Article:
I have heard that undergraduate philosophy majors are some of the most imbalanced university programs when it comes to gender, being a bastion of male enrollment even though most universities now have more women than men, and other traditionally male fields are seeing near-equal enrollement, and even female majorities. First off, is it true that a disproportionate majority of undergraduate philosophy majors are men? Where might I find such figures? And second and more interestingly, if this is the case, why do you think things have turned out this way?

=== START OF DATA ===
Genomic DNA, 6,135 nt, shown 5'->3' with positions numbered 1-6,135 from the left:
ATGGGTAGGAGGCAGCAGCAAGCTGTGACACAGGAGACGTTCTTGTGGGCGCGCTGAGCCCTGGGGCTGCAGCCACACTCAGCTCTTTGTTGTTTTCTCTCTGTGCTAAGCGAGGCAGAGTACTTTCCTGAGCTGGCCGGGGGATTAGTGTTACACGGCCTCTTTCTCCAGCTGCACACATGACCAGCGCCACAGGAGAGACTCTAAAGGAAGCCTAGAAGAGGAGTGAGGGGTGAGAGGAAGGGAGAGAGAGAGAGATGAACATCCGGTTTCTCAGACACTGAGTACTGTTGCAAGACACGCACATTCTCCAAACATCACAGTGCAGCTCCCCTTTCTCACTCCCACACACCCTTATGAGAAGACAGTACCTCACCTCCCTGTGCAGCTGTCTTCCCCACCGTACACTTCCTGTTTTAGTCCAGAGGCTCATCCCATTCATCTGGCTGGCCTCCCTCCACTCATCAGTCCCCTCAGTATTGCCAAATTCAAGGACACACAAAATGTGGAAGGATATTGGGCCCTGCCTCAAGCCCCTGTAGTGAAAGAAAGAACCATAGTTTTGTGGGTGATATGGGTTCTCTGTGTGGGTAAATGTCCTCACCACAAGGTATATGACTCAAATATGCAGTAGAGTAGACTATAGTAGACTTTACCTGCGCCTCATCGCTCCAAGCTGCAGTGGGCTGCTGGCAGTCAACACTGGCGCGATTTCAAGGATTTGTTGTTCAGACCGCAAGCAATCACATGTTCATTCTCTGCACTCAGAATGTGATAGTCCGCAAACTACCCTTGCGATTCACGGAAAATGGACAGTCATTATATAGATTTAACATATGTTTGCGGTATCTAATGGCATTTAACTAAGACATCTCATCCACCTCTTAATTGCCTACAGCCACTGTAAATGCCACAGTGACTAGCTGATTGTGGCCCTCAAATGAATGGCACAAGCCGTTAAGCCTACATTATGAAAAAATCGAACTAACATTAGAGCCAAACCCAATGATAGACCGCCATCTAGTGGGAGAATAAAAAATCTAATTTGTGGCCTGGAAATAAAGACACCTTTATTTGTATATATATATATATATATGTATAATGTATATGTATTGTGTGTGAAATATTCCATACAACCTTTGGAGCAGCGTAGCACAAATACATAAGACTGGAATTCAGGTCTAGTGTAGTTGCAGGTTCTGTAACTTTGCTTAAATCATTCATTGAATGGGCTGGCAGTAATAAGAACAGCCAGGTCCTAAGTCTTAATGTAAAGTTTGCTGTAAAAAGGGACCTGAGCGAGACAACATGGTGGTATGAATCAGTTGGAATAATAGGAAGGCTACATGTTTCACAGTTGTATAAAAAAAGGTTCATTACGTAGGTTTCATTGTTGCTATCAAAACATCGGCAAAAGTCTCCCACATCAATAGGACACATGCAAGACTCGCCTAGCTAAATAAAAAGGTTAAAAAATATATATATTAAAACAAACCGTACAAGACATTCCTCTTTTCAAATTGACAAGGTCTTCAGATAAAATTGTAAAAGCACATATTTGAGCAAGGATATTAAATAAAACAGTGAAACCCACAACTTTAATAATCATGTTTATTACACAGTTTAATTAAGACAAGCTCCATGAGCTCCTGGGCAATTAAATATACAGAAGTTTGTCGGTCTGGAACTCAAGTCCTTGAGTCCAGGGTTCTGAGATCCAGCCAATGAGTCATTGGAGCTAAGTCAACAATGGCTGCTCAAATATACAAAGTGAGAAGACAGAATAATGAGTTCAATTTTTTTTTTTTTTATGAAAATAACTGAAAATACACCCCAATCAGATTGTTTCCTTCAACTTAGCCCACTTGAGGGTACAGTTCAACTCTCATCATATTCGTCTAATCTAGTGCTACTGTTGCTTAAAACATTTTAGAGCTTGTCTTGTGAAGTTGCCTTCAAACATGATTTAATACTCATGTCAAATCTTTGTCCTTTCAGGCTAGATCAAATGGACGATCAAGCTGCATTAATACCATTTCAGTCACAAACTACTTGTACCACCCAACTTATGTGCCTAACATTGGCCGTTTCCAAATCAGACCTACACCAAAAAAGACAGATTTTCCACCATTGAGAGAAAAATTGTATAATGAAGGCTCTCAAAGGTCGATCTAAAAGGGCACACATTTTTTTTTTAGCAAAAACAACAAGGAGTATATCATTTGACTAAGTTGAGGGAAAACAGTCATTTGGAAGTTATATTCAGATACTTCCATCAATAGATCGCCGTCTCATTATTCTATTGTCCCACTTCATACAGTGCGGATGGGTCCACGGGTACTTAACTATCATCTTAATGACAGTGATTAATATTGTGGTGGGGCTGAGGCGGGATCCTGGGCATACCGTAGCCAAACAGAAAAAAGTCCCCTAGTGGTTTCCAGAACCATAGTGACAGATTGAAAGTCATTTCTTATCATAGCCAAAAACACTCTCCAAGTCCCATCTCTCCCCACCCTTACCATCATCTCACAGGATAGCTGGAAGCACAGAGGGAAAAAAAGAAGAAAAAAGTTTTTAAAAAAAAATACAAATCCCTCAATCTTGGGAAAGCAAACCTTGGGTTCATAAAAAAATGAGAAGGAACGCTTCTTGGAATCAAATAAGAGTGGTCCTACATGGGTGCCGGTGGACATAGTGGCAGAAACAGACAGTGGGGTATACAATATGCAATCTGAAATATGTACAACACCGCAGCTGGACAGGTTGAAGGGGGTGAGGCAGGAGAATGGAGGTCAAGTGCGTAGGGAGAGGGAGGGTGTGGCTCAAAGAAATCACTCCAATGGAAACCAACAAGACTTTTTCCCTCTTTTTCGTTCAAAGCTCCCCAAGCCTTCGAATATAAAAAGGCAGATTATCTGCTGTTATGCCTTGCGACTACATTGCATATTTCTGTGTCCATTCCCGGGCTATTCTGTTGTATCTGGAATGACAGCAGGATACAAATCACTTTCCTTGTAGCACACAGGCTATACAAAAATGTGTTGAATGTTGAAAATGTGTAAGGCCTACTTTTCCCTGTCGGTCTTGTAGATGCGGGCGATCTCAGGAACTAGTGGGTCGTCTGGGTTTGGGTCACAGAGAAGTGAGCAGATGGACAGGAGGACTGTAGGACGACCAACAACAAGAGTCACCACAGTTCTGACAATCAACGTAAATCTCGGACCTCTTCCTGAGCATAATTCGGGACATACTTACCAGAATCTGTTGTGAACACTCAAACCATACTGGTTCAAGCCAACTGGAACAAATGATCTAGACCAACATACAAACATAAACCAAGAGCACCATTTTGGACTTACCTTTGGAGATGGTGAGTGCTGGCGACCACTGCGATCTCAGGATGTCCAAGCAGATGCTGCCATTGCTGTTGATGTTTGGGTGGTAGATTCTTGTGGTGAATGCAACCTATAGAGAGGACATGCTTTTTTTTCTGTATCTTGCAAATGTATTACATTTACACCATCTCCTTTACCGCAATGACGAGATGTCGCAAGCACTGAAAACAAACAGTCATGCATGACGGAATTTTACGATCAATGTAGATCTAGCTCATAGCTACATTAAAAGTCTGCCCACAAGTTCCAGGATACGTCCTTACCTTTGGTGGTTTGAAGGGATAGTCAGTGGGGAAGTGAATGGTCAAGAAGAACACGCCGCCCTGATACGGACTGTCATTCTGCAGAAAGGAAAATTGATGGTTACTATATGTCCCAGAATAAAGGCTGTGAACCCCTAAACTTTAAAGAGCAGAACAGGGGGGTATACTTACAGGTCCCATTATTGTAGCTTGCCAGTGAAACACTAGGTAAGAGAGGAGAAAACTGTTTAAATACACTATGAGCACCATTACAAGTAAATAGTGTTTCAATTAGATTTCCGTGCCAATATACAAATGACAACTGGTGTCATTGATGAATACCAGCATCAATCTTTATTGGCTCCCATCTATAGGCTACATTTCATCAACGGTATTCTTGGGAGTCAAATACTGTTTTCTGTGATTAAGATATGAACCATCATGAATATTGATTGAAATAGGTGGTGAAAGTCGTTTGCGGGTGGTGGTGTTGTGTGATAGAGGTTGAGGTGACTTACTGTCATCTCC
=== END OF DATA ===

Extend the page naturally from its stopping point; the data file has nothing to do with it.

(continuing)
Just on the basis of my own experience, it does indeed seem to be the case that a disproportionate number of undergraduate philosophy majors in coed institutions of higher education are male. (The same disproportion is to be found in the profession itself.) I'm not sure whether the data has been collected, although you might just do a simple Google search to see if anything comes up. I can only speculate why such a disproportion exists. It may in part have to do with the fact, noted above, that the overwhelming majority of faculty members in philosophy departments are male; it may have something to do with the nature of philosophy itself, which, on account of its focus on arguments, can often be seen as combative--although, of course, it need not be, and at its best, probably should not be--and such intellectual combat seems to be coded male. Philosophy courses may be seen as part of an 'argument culture' that puts off certain female students while attracting male students, therefore accounting for the disproportionate number of male as opposed to female undergraduate philosophy majors. For a perceptive exploration of the nature of and problems associated with the argument culture, you might check out Deborah Tannen, The Argument Culture: Stopping America's War on Words: Chapter 6, "Boys Will be Boys: Gender and Opposition," treats the issue of the relation between gender and the 'argument culture'.

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